Preclinical studies have demonstrated that adolescent alcohol consumption induces alterations in decision making processes at adulthood. Nasrallah and his colleagues [89] pre-exposed adolescent rats (postnatal days 30 to 49) to alcohol (10 % ethanol geletin) and evaluated the risk-based decision making processes at adulthood (3 months after the end of alcohol exposure) using a probabilistic discounting task. Pre-exposed rats showed significantly higher risky choices than control rats associated with higher dopamine release in the core part of the nucleus accumbens. Moreover, the authors showed altered phasic dopamine release during the choices in pre-exposed rats. On the opposite, no difference of dopamine release was observed when rewards (sucrose pellets) were delivered freely to the animals. These results suggest that alcohol pre-exposure during adolescence modifies decision making in adulthood by altering dopamine-related encoding of the cost during the choice but not the consumption value of the reward. A study from the same group identified a dysregulation of learning processes involved in these decision making alterations induced by early alcohol consumption [90]. Indeed, pre-exposed rats showed fast learning for what the authors called “better-than-expected” rewards but not “worse-than-expected” ones still without altering the perception of the real value of the rewards. Using another alcohol pre-exposure procedure (5 g/kg of 25 % ethanol intra-gastrically in a 2-day on/2-day off pattern), Boutros et al. found similar increased risky choice at adulthood and, within the prelimbic area of the prefrontal cortex, reduced levels of tyrosine hydroxylase, the enzyme responsible for the synthesis of dopamine. Likewise, the authors found reduced levels of choline acetyltransferase in cholinergic nuclei [91•].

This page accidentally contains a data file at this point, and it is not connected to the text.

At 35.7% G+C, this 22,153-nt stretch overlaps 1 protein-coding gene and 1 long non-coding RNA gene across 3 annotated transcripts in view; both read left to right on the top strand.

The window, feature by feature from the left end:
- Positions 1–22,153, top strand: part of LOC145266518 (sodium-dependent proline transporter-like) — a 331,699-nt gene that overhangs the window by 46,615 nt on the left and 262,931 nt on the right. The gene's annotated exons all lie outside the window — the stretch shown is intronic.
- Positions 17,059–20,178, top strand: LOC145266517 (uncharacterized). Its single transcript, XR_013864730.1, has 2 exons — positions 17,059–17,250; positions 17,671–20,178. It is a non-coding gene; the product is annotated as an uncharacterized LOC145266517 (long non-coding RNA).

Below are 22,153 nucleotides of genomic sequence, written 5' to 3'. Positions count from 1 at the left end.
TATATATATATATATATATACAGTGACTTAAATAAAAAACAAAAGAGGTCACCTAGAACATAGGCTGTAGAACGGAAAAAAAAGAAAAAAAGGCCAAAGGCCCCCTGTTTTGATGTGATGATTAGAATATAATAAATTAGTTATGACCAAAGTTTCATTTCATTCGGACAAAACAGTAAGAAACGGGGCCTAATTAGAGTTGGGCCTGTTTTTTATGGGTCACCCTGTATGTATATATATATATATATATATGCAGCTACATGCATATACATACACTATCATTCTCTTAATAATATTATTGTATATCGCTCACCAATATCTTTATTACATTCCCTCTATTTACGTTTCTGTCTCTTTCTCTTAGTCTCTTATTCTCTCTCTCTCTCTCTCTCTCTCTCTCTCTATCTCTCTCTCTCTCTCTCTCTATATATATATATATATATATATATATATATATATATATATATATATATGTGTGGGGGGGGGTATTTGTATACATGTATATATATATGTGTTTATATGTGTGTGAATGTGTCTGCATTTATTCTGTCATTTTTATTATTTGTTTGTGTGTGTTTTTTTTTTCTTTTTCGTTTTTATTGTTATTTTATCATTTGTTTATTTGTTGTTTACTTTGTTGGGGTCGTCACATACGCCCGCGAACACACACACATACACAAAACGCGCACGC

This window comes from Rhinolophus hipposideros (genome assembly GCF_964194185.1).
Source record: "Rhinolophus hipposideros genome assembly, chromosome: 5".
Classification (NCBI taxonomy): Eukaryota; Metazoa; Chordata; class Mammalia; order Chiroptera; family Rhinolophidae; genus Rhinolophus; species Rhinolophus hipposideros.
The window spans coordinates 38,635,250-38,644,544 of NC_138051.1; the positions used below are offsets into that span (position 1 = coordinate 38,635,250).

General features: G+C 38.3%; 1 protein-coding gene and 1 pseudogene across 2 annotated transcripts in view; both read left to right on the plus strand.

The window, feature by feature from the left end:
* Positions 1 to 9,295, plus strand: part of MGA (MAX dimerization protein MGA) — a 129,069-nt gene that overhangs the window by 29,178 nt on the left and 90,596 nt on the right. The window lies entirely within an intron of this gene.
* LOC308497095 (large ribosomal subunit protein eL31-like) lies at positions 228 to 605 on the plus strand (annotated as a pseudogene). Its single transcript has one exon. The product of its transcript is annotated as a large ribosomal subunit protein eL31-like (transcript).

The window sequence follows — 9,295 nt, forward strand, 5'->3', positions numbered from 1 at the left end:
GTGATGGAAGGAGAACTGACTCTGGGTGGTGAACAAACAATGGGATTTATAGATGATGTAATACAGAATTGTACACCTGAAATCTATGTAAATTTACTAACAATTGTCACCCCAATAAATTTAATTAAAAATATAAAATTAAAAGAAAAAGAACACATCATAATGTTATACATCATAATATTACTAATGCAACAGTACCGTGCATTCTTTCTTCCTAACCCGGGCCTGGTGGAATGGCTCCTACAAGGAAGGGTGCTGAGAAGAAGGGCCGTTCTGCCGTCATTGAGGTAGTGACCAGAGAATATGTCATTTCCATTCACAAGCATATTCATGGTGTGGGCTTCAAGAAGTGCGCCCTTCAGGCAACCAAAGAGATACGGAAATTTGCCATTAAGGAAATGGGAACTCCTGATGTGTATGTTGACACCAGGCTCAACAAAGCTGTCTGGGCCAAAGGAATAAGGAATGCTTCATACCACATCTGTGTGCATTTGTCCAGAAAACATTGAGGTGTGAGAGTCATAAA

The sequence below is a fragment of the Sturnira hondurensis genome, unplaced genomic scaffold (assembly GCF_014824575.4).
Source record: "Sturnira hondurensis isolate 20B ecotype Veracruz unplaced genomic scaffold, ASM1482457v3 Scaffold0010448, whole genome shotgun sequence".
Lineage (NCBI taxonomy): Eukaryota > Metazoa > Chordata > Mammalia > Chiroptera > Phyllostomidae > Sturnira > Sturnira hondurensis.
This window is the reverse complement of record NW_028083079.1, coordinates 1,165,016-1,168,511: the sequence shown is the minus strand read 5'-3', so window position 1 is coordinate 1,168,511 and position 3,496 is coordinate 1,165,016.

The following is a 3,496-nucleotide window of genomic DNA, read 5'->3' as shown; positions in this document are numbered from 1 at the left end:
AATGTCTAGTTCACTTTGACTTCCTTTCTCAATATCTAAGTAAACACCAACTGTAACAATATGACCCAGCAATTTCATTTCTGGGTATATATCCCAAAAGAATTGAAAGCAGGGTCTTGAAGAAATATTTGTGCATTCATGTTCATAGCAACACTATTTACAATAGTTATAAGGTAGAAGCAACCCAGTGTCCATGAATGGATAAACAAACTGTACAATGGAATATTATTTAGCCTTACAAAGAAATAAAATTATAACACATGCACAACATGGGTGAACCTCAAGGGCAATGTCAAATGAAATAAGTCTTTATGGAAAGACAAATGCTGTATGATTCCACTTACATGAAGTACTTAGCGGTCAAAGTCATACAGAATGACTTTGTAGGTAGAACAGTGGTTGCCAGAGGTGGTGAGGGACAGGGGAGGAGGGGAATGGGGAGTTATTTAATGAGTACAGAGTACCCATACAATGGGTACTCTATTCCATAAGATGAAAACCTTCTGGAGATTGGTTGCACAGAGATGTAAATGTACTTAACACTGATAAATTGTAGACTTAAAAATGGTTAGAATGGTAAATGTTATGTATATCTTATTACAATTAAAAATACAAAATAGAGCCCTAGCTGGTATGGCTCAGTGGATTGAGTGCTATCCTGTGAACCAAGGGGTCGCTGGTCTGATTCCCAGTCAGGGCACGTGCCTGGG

Conclusion

AUDs in patients suffering from psychiatric disorders show increased severity and frequency of psychiatric symptoms complicating their care. Numerous studies have demonstrated that adolescent alcohol consumption is strongly associated with higher risk of premature death, and to acquiring AUDs during adulthood. Nonetheless, unlike cannabis use and schizophrenia, alcohol consumption during adolescence does not seem to influence the age-of-onset of major psychiatric disorders exhibited by alcohol-dependent patients. However, despite the scarcity of clinical and preclinical studies investigating the role of early alcohol consumption on adult frequency and severity of psychiatric disorders, it seems clear that alcohol consumption during adolescence is strongly associated to anxiety and depressive disorders at adulthood.